Servant of the Bones

ISBN: 0345389417
ISBN 13: 9780345389411
By: Anne Rice

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About this book

Having created fantastic universes of vampires and witches, the incomparable Anne Rice now carries us into new realms of the mystical and the magical --- and into the presence of a dark and luminous new hero: the powerful, witty, smiling Azriel, Servant of the Bones. He is a ghost, demon, angel --- in love with the good, in thrall to evil. He pours out his heart to us, telling his astonishing story when he finds himself --- in present-day New York City --- a dazed witness to the murder of a young girl and inexplicably obsessed by the desire to avenge her.Azriel takes us back to his mortal youth in the magnificent city of Babylon, where he is plucked from death by evil priests and sorceresses and transformed into a genii commanded to do their bidding. Challenging these forces of destruction, Azriel embarks on his perilous journeys through time --- from Babylon's hanging gardens to the Europe of the Black Death to Manhattan in the 1990s. And as his quest approaches its climatic horror, he dares use and risk his supernatural powers in the hope of forestalling a world-threatening conspiracy, and redeeming, at last, what was denied him so long ago: his own eternal human soul.

Reader's Thoughts


Run, do not walk to the nearest trashcan and deposit it at the bottom. Don't put it on top of the trash because some homeless person might accidentally read it. His life is already pretty sad. We don't need to make it worse.It's about a genie locked inside a pile of bones. The story is told in the same interview format as "Interview with a Vampire". There's a homoerotic undertone throughout the book which I found quite tedious.


The story about Azrael in Babylon is beautiful, but I suppose Anne Rice is attempting to validate the Book of Enoch which is apochryphal by including a prophet named Enoch among the exiles in Babylon. The Enoch mentioned in the Old Testament is Methuselah's father from a much earlier generation. This is a minor point. Most readers probably will not notice. The contemporary plot line didn't have the impact that it might have had because it reminded me of other similar scenarios I've seen in other novels.

Kevin Wellen

Original story in Bablyonian times of a Jewish boy who is turned into a bound spirit to serve ancient wizards/witches.


Servant of the Bones, 1996 – Anne Rice, USAThe fantasy novel is worth reading and somewhat exceptional – because it is fantasy with a strong element of history – passing through the ages, beginning in old Babylon, moving to Greece, the Middle Ages and ending in New York of our times.The main figure is Azriel, a young man who under magical circumstances is changed into an immortal spirit who passes through various places and ages but is servant to that person who is in possession of the casket containing Azriel's bones.The novel also contains elements of Jewish history. In New York Azriel takes revenge on the murderer of a young Jewish woman, thereby being involved into the machinations of a Jewish religious leader with worldwide followers and a fortune of billions who plans to take over the rule of the world.Fantasy and history, ending in a crime thriller.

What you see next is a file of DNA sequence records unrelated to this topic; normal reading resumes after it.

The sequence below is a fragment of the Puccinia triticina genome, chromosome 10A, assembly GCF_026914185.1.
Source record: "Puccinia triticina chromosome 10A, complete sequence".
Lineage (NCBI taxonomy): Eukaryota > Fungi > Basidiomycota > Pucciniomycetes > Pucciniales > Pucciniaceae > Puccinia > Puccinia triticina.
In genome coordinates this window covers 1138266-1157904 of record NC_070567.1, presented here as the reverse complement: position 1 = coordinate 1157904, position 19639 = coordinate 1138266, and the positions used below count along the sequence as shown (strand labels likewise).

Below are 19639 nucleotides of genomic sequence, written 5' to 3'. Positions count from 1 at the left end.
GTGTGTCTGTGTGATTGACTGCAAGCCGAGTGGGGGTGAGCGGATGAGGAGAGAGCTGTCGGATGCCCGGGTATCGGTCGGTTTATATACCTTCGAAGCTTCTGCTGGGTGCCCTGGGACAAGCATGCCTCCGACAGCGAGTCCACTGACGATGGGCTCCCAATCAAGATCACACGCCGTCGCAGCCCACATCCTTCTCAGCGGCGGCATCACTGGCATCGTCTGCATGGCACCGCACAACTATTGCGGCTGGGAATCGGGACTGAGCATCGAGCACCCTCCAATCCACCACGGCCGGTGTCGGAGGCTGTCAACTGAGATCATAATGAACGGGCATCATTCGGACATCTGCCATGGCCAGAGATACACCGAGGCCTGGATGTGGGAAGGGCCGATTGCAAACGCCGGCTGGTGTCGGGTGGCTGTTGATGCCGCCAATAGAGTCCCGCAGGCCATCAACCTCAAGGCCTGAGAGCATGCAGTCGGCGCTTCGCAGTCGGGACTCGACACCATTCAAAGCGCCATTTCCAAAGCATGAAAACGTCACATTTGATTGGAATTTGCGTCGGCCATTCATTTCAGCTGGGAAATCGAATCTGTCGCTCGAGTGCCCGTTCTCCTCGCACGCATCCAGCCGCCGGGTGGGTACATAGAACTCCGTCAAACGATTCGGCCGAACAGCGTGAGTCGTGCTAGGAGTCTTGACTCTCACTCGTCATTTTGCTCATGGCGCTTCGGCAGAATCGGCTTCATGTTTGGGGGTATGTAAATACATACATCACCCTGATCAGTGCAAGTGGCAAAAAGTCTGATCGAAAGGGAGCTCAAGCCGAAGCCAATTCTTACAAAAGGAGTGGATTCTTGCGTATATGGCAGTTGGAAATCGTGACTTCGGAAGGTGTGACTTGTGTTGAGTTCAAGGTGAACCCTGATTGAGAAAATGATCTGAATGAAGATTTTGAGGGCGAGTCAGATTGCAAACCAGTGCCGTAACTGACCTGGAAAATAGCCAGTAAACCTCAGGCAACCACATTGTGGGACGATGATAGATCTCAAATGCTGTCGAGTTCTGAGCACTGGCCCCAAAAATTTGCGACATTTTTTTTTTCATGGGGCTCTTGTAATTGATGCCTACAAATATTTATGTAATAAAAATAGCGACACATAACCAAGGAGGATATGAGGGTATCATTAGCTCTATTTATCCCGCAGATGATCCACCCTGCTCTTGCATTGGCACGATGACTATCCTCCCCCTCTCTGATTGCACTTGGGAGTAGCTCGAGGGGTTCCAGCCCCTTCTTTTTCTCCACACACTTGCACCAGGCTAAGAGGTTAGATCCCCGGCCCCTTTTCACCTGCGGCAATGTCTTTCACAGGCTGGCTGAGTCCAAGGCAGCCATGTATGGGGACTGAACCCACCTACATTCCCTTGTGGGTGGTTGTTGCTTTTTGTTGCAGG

** spoiler alert ** This started out as a five-star book for me. Already after the first few pages, I was ready to give it the highest rating. I was immediately fascinated by the story, by the characters. I like stories that build on history, as long as they don’t get too long-winded about it, which this one didn’t. The historical aspects were really only background, with the main story springing from the imagination of the author. However, I do have to admit that there were a couple of passages that summarized human history that I skipped over because they were preachy. Yeah, yeah, we know about how terribly humans have destroyed the environment, etc. That was not the point of the story, and didn’t need to be in there. Those were only really short parts, though, so I can forgive them.As I got further into the story, though, several other things started creeping up on me that dampened my enthusiasm. The first was, I realized that this book was probably just a carbon copy of Rice’s famous Interview With the Vampire. I have never read that book, nor seen the movie with Tom Cruise, but I believe it is based on the same template: An immortal, supernatural being pours out his biography, along with the story of his struggle between good and evil tendencies, to a sympathetic listener who mainly remains in the background. Seen thus, as a sort of ‘spin-off’ (although not a sequel), the magic of the story is already slightly lessened. I was unable to admire the originality of the concept because it was no longer original.The second thing that bothered me was that although the book started out from the listener’s point of view, and his insights and reactions were an important part of the initial chapters, suddenly he was dropped completely and the entire remainder of the story, up to the last chapter, was solely from the speaker’s point of view. I felt that this turned the listener into nothing more than a gimmick to allow the speaker to pontificate -- which of course he was, but at the beginning at least, he was allowed his own opinions, and could have served as a counterpoint, devil’s advocate, or voice of reason at crucial points throughout the narrative. So I felt that the author had just let him go out of laziness, and his absence was felt.The thing, though, that I really didn’t like about this book, was the last third or so, especially the sex scene and the premise that Asrael’s (the protagonist and speaker) entire existence of over three millenia was forever changed and clarified by his ‘love’ for two women he met at the very end, one of whom he saw only for one second before she died, and the second one (her mother), whom he spent barely a single day with. He decided, seemingly on the spur of the moment and with nothing more than a brief glimpse into each of their eyes, that he loved them so completely and utterly that his entire character was changed, and the meaning and course of life made clear in those instants. Gag.Also, details like... why was it so important that Esther wasn’t Gregory’s biological daughter? It was mentioned over and over again, but the point was never made clear. In fact, if she had been his biological daughter, her murder would have made more sense. Or the whole thing with Asrael’s will: On the one hand, he was supposed to be in some way subject to the will of his summoner, yet he was able to act completely independently of them, even to kill them, despite them telling him not to. But maybe that’s just me being dense. In any case, things like that that didn’t seem to make sense or be consistent also lessened my pleasure in this book.All in all, though, it was a good story, it definitely kept my interest, the characterizations were consistent and vivid, and the climax was, although not entirely surprising or innovative, satisfying and tied up all the loose ends.